We were excited to welcome so many Early and Mid Career Researchers to our Webinar: Introducing the Raine Study, which took place on Tuesday 25 May 2021. We shared details about the rich data collected on each Raine Study participant, how it has been used by researchers all over the world to better understand, and improve, human health and quality of life, and how it can be accessed by researchers of any career stage. A full recording of the webinar is now available.
Anyone still interested in attending our Facilitated Workshop for EMCRs on Wednesday 26 June 2021 should complete the expression of interest and email the Raine Study Science team as soon as possible.
We’ve included a separate link to the testimonial from long-time Raine Study researcher Dr Monique Robinson from Telethon Kids Institute, as there was an issue with the volume of her video in the recording.
About the Raine Study
The Raine Study is Australia’s longest-running public health study and one of the most extensive multi-generational cohort studies of pregnancy, childhood, adolescence and adulthood anywhere in the world. We have collected multiple data from each generation of our cohort over the course of the last 30 years. Established in Perth in 1989 with funding from the Raine Medical Research Foundation, the Raine Study was the first of its kind to track participants from before they were born, to determine the role that early life events (from the womb onwards) would have on later life.
A total of 2,900 pregnant women were recruited by the Raine Study between 1989 and 1991 (Gen1), and 2,868 live births were entered into the cohort (Gen2). These children, their parents, grandparents (Gen0) and now their own children (Gen3) form a unique multi-generational study, which has been helping researchers and policy makers better understand the causes of human health and well-being for more than 30 years.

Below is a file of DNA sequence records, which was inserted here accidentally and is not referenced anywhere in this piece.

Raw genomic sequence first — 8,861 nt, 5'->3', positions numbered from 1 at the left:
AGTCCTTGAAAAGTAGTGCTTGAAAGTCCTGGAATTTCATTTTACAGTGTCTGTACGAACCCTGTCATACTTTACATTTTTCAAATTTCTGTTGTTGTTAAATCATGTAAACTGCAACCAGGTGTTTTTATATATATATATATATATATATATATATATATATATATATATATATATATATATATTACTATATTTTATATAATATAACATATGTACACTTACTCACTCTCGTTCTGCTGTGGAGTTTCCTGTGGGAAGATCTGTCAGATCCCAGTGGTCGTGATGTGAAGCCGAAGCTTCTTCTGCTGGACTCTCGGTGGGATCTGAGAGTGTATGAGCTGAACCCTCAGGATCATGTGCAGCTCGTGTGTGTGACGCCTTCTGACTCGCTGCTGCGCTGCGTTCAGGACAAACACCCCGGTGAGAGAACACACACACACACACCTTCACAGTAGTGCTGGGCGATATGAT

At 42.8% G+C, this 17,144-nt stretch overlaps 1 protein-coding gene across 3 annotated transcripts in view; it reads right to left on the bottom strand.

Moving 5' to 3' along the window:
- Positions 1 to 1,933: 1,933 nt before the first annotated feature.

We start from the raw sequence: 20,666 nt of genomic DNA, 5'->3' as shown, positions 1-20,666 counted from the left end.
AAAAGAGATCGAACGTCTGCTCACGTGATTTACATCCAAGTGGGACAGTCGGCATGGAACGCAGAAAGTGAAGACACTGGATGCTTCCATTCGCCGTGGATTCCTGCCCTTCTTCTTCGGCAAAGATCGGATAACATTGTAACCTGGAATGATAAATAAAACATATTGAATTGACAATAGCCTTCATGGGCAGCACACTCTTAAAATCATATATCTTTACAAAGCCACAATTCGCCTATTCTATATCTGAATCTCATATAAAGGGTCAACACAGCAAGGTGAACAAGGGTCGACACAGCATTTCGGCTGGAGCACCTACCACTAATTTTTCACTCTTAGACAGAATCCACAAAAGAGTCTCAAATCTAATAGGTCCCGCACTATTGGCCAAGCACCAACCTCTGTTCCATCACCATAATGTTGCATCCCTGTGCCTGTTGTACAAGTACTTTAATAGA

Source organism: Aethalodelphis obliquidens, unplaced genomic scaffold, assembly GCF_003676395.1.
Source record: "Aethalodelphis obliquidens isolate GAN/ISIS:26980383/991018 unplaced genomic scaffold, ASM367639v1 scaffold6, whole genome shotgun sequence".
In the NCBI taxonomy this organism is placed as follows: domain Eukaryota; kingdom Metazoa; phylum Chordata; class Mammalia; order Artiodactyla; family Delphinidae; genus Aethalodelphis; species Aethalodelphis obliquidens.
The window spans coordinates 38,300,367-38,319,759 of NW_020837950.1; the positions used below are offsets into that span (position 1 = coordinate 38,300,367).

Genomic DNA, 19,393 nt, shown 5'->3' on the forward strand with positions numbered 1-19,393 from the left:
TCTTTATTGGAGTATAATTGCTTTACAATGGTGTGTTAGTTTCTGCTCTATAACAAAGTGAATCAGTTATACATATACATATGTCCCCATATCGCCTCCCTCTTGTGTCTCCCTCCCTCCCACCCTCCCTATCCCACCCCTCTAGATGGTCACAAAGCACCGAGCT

In the case of the Raine Study, data has been collected from the same nearly 2,900 participants at regular intervals for over 30 years, since before they were born through to adulthood – at 1, 2, 3, 5, 8, 10, 14, 17, 18, 20, 22, 27 and 28 years of age. More than 30,000 pieces of data and over 30 million pieces of genetic information has been collected on each of our Gen2 participants, creating a very powerful pool of data which sheds light on the longitudinal effects of environmental as well as genetic factors. Find out more at the Available Data page of our website.
We welcome new early and mid career researchers to work with the data already collected, and to help shape future follow-ups of the four generations of our participant cohort.